With the 2022 tax season upon us, let’s take a look at IRS form 1099-MISC, also referred to as Miscellaneous Income. A 1099-MISC form is one of many in the 1099 series that taxpayers receive shortly after the end of the tax year.
In this post, you’ll find all you need to know about Form 1099-MISC. You’ll also learn:
- who needs to file Form 1099-MISC
- the difference between the 1099-NEC and 1099-MISC forms
- how to fill out Form 1099-MISC for the 2022 tax year
Let’s get started!
Table of contents
- What is Form 1099-MISC: Miscellaneous Income?
- Who needs to file the IRS Form 1099-MISC?
- When is 1099-MISC due?
- How to avoid paying taxes on 1099-MISC?
- 1099-NEC vs. 1099-MISC: Types of 1099 forms taxpayers should know about
- How to fill out 1099-MISC?
- How to submit the IRS Form 1099-MISC online?
What is Form 1099-MISC: Miscellaneous Income?
Form 1099-MISC is used to report certain types of miscellaneous income, such as rents, prizes and awards, healthcare payments, and payments to an attorney. Form 1099-MISC and Form 1099-NEC are often confused due to changes the IRS imposed after the 2020 tax year.
Before 2020, Form 1099-MISC was used to report non-employee compensation for independent contractors, freelancers, sole proprietors, and self-employed individuals. After 2020, Form 1099-NEC: Nonemployee Compensation came into use for the same purpose. Take note, both forms report business payments, not personal ones.
Who needs to file the IRS Form 1099-MISC?
According to the IRS’s instructions, Form 1099-MISC is filled out and submitted by an individual who has paid at least $10 in royalties or broker payments in lieu of dividends or tax-exempt interest to another person. It’s also sent to each person to whom you paid at least $600 during the calendar year in the following categories:
- Prizes and awards
- Other income payments
- Medical and health care payments
- Crop insurance proceeds
- Cash payments for fish (or other aquatic life) you purchased from anyone engaged in the trade or business of catching fish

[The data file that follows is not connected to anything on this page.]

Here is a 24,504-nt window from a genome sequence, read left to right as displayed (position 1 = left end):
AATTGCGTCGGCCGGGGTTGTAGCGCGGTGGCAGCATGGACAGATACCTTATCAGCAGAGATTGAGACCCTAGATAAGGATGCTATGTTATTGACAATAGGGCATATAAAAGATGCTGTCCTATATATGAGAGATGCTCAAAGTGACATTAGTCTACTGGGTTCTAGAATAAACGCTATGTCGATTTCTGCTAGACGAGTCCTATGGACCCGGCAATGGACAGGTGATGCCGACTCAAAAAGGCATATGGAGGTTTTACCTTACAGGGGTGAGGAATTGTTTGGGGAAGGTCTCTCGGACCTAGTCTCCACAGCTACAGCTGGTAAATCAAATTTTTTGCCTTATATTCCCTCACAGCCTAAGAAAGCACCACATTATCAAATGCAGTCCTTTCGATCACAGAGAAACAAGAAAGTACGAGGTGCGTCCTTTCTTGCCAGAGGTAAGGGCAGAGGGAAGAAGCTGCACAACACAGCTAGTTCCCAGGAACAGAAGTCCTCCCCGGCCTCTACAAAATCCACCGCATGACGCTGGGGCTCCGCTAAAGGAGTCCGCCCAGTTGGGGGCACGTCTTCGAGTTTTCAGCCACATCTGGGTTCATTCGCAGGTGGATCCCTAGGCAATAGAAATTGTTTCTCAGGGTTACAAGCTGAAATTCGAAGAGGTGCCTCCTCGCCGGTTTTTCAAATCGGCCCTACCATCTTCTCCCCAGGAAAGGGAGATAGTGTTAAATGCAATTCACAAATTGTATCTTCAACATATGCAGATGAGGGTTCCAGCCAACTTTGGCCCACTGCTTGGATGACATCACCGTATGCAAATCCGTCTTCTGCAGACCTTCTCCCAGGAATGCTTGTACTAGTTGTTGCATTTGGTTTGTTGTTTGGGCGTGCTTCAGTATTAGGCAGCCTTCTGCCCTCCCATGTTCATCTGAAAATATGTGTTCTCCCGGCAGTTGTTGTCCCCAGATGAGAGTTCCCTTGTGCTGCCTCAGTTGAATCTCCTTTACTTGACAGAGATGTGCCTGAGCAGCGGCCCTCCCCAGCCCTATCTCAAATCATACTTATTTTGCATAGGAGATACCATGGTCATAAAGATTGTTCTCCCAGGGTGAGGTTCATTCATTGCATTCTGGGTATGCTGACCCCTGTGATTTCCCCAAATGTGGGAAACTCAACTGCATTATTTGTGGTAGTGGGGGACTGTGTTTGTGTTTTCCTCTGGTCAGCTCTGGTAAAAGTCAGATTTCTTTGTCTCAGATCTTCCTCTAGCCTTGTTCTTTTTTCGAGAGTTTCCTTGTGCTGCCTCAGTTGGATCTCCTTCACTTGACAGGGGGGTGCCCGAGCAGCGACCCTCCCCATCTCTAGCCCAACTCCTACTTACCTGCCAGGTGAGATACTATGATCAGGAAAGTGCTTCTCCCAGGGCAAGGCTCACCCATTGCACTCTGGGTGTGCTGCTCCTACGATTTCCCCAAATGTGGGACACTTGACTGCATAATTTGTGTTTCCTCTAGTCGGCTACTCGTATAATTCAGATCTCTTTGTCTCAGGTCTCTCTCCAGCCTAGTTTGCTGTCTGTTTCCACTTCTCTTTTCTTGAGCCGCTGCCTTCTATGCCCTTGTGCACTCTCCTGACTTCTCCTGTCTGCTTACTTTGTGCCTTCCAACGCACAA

- The cash paid from a notional principal contract to an individual, partnership, or estate
- Payments to an attorney
- Any fishing boat proceeds
Take note: 1099-MISC is also used to report the direct sales of at least $5,000 in consumer products to a buyer for resale anywhere other than a permanent retail establishment.
When is 1099-MISC due?
1099-MISC must be sent to its recipient by February 1 and submitted to the IRS by March 1, or March 31, if filing electronically. The form’s recipient can attach the form to their tax return.
How to avoid paying taxes on 1099-MISC?
If you want to reduce your amount of taxable 1099 income, it’s important to distinguish between tax evasion and tax avoidance:
- Tax evasion means illegally concealing income or information from the IRS — leading to penalties, fines, and even jail.
- Tax avoidance refers to legal methods that allow someone to avoid paying taxes. These include tax-advantaged accounts (401 (k)s and IRAs), claiming 1099 deductions, and tax credits.
Take note: retirement savings can help lower your taxable income. One of the most effective ways to reduce your amount of taxable income is to contribute to a retirement account through an employer-sponsored plan or an individual retirement account (IRA).
Also, contributions to health spending accounts and flexible spending accounts can help reduce taxable income during the years in which they are made. Full-time or part-time self-employed taxpayers can look into the list of deductions available to them in order to lower their taxable income.
1099-NEC vs. 1099-MISC: Types of 1099 forms taxpayers should know about
There are two IRS forms that seem similar but actually contain several significant differences — Form 1099-NEC, or Non-employee compensation, and Form 1099-MISC, Miscellaneous Income.
There are a number of other IRS 1099 forms that the IRS defines as ‘information returns.’